A Streaming PC is not just a Gaming PC
Just because a Gaming PC can play games at high settings and high frame rates, doesn’t mean it’s also capable of streaming too. Not at all. A Streaming PC is more than just a Gaming PC. With a purpose-built streaming PC, every component must be carefully considered.
It needs a great graphics card for the games. An equally powerful processor, not just for the frame rates but all the encoding it needs to handle too. It needs plenty of memory. Lightning-fast SSD storage for responsive boot and load times. Plentiful capacity in the form of high-RPM HDDs for archival video footage. Plus, a robust capture card capable of recording at least full HD, 1080p video, particularly for those that plan to stream console games. And last, but by no means least, it definitely needs to stay cool and quiet – no pro-streamer should break a sweat during those long hours of recording, or discover their audio has been ruined by the roaring of several high-RPM fans.
One PC is all you need
You might be thinking "Do I need two PCs to Stream?" and although you could, it’s pretty unnecessary for the average streamer. With today’s hardware, having a CPU-GPU combo powerful enough to handle the demands of simultaneous gaming and streaming is easily achievable. Not only that, but it’s more power efficient too, making it far friendlier to the environment (as well as your wallet)!
But I know my favourite streamer uses two PCs? How come?
Sometimes, and particularly in the case of high-level professional streamers, two PCs are in fact necessary. Though, this is usually because their busy streaming schedules clash with a regular upload schedule for VOD content via their YouTube channels. In other words, streaming 6 hours of gameplay 3-5 days a week doesn’t leave a lot of time to upload the many hours of previous footage. So, some streamers will have a second PC dedicated to editing and uploading their YouTube and VOD content, which can run separately to their streaming rig whilst they stream new content. It’s not necessarily because their Streaming PC couldn’t handle simultaneous gaming and streaming, like some people are inclined to believe.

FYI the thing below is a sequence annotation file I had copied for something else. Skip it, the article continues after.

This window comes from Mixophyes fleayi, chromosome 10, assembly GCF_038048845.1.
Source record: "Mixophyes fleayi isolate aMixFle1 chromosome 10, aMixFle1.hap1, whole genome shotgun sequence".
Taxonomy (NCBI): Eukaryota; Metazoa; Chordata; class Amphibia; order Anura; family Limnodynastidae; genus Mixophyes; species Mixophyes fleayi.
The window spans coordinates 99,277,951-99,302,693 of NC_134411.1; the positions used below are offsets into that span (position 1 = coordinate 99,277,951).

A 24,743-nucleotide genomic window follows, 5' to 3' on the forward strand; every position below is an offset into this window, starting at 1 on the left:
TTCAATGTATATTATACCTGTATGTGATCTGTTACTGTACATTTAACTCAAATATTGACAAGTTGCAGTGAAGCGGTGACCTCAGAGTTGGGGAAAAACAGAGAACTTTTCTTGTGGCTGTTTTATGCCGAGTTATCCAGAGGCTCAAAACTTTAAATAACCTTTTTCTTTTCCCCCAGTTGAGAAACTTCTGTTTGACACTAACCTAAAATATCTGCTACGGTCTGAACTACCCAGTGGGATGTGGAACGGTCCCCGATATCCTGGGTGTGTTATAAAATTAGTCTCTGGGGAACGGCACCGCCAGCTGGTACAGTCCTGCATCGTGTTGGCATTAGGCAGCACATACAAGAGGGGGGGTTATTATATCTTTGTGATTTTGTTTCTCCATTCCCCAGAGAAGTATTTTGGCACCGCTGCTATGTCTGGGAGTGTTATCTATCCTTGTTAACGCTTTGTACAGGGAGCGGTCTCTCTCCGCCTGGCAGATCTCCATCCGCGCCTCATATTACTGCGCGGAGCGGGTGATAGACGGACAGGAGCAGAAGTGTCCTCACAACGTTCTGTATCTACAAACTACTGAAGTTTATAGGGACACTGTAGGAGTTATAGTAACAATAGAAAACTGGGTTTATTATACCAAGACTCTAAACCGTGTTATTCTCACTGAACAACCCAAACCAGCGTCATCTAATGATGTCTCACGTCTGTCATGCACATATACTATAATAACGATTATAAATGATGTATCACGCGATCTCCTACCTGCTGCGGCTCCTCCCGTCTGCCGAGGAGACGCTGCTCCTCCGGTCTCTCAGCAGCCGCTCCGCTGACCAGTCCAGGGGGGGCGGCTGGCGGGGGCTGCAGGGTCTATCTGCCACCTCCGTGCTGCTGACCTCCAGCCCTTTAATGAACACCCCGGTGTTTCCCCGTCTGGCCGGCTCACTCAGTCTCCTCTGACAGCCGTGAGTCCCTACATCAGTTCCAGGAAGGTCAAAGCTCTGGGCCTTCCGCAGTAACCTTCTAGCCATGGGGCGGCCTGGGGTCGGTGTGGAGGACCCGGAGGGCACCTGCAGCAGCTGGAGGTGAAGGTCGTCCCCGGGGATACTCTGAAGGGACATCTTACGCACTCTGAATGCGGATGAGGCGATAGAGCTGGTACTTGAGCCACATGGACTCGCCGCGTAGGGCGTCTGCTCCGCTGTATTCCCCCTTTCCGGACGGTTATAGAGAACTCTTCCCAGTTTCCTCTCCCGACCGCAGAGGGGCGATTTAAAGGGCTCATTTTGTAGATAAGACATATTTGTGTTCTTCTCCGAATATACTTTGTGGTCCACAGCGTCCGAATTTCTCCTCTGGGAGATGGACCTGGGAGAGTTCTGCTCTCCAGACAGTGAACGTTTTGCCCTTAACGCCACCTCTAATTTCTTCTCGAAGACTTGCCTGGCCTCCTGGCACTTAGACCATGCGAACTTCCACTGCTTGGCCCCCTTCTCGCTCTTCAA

So how powerful does a streaming PC need to be?
This answer largely depends on the content you want to stream. If your gameplay videos consist of many esports titles like CS:GO, LoL, Dota or Valorant, then the hardware demands will be far less than those of huge AAA titles, like Cyberpunk 2077, Red Dead Redemption 2, Call of Duty: Modern Warfare, and so on. What’s more, which resolution you want to play at, as well as which you’d like to stream to your audience, will also impact this.
If you’re planning to play and stream at 1080p in esports titles, we’d recommend at least a 6-core multi-threaded processor (e.g. an AMD Ryzen 5 5600X, or an Intel Core i5-11600K), paired with 16GB of DDR4 RAM, and at least an RTX 3060 Ti or an RX 6700 XT.
Meanwhile, for those wanting to play and stream at up to 1440p, or are looking to start streaming more demanding AAA titles, we’d suggest stepping up to at least an 8-core multi-threaded processor (e.g. an AMD Ryzen 7 5800X, or an Intel Core i7-11700K), paired with at least 16GB of DDR4 RAM, and at least an RTX 3080 or an RX 6800 XT.
As for 4K gaming and streaming, you’ll want nothing less than the best available hardware. Whilst 8-core multi-threaded processors should still do the trick, to avoid any potential bottlenecks, we’d suggest stepping up to a 10 or 12-core processor (e.g. an AMD Ryzen 9 5900X, or an Intel Core i9-10900K). Pair this with 32GB of DDR4 RAM, and either an RTX 3090 or RX 6900 XT, and you’ll be good to go.
Configure your Streaming PC
Check out our Reign Sentries for a great entry point into Streaming PCs, knowing that if you can’t see something that meets your desired spec, you can almost certainly create one using our custom configurator. Need to add additional storage, more RAM, or an Elgato Capture Card? You can change all of this and more – configure your own custom Streaming PC.